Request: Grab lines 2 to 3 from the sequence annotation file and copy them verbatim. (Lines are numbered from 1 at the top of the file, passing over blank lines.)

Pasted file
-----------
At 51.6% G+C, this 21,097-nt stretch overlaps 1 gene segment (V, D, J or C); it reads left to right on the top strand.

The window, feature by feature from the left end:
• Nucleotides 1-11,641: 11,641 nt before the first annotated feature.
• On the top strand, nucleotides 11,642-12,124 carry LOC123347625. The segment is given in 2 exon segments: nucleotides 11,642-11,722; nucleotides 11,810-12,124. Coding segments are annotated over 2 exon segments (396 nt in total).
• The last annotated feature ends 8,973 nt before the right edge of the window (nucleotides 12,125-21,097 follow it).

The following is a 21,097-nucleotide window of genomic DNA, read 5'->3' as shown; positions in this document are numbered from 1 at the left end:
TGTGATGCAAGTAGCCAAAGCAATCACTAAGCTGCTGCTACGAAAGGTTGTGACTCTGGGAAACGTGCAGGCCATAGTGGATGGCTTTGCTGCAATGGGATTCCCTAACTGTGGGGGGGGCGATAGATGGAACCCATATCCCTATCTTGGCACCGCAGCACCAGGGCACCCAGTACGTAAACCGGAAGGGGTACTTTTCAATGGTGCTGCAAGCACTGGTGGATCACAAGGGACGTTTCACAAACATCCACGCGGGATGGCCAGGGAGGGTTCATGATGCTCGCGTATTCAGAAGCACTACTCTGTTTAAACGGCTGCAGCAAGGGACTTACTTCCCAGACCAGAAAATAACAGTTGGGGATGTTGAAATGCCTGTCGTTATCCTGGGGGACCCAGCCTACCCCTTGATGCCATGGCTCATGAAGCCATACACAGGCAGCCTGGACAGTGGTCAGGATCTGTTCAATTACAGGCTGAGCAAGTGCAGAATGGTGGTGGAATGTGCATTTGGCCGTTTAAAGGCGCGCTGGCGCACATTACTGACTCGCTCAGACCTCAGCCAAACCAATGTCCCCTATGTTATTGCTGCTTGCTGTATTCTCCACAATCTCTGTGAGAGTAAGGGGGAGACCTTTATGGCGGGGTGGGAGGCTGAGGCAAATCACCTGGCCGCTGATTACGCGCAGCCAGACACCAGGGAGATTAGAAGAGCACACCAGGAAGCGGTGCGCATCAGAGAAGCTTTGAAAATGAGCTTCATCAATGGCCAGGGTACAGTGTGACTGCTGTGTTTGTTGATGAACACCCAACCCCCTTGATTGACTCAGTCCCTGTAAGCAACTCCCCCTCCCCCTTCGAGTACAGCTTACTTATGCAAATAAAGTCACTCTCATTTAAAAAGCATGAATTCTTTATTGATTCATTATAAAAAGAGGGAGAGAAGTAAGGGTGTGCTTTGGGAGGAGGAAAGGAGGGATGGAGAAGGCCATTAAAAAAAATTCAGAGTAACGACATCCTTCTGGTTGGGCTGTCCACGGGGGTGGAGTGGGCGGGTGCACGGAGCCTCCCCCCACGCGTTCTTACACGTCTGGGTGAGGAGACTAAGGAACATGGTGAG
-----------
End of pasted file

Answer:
The window, feature by feature from the left end:
• Nucleotides 1-11,641: 11,641 nt before the first annotated feature.